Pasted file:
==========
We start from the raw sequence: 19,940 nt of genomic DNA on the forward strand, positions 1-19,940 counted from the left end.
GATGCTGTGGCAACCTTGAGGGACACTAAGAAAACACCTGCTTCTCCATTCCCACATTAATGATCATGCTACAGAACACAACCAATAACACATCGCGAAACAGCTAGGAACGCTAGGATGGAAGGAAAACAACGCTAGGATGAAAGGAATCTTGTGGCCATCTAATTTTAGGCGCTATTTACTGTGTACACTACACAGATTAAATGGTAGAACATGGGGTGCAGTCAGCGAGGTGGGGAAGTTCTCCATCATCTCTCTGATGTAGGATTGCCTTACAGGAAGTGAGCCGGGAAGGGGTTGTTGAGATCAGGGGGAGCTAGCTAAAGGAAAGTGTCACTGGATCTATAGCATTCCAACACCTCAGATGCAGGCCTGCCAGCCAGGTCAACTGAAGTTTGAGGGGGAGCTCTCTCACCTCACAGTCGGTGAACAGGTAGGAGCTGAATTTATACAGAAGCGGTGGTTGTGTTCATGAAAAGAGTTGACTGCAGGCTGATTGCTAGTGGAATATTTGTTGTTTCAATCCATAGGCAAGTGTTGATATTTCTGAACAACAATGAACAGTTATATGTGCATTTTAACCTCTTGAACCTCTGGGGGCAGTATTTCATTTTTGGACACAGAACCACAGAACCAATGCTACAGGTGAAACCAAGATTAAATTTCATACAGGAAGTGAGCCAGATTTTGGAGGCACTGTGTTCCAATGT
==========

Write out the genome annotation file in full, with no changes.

We start from the raw sequence: 19,940 nt of genomic DNA on the forward strand, positions 1-19,940 counted from the left end.
GATGCTGTGGCAACCTTGAGGGACACTAAGAAAACACCTGCTTCTCCATTCCCACATTAATGATCATGCTACAGAACACAACCAATAACACATCGCGAAACAGCTAGGAACGCTAGGATGGAAGGAAAACAACGCTAGGATGAAAGGAATCTTGTGGCCATCTAATTTTAGGCGCTATTTACTGTGTACACTACACAGATTAAATGGTAGAACATGGGGTGCAGTCAGCGAGGTGGGGAAGTTCTCCATCATCTCTCTGATGTAGGATTGCCTTACAGGAAGTGAGCCGGGAAGGGGTTGTTGAGATCAGGGGGAGCTAGCTAAAGGAAAGTGTCACTGGATCTATAGCATTCCAACACCTCAGATGCAGGCCTGCCAGCCAGGTCAACTGAAGTTTGAGGGGGAGCTCTCTCACCTCACAGTCGGTGAACAGGTAGGAGCTGAATTTATACAGAAGCGGTGGTTGTGTTCATGAAAAGAGTTGACTGCAGGCTGATTGCTAGTGGAATATTTGTTGTTTCAATCCATAGGCAAGTGTTGATATTTCTGAACAACAATGAACAGTTATATGTGCATTTTAACCTCTTGAACCTCTGGGGGCAGTATTTCATTTTTGGACACAGAACCACAGAACCAATGCTACAGGTGAAACCAAGATTAAATTTCATACAGGAAGTGAGCCAGATTTTGGAGGCACTGTGTTCCAATGT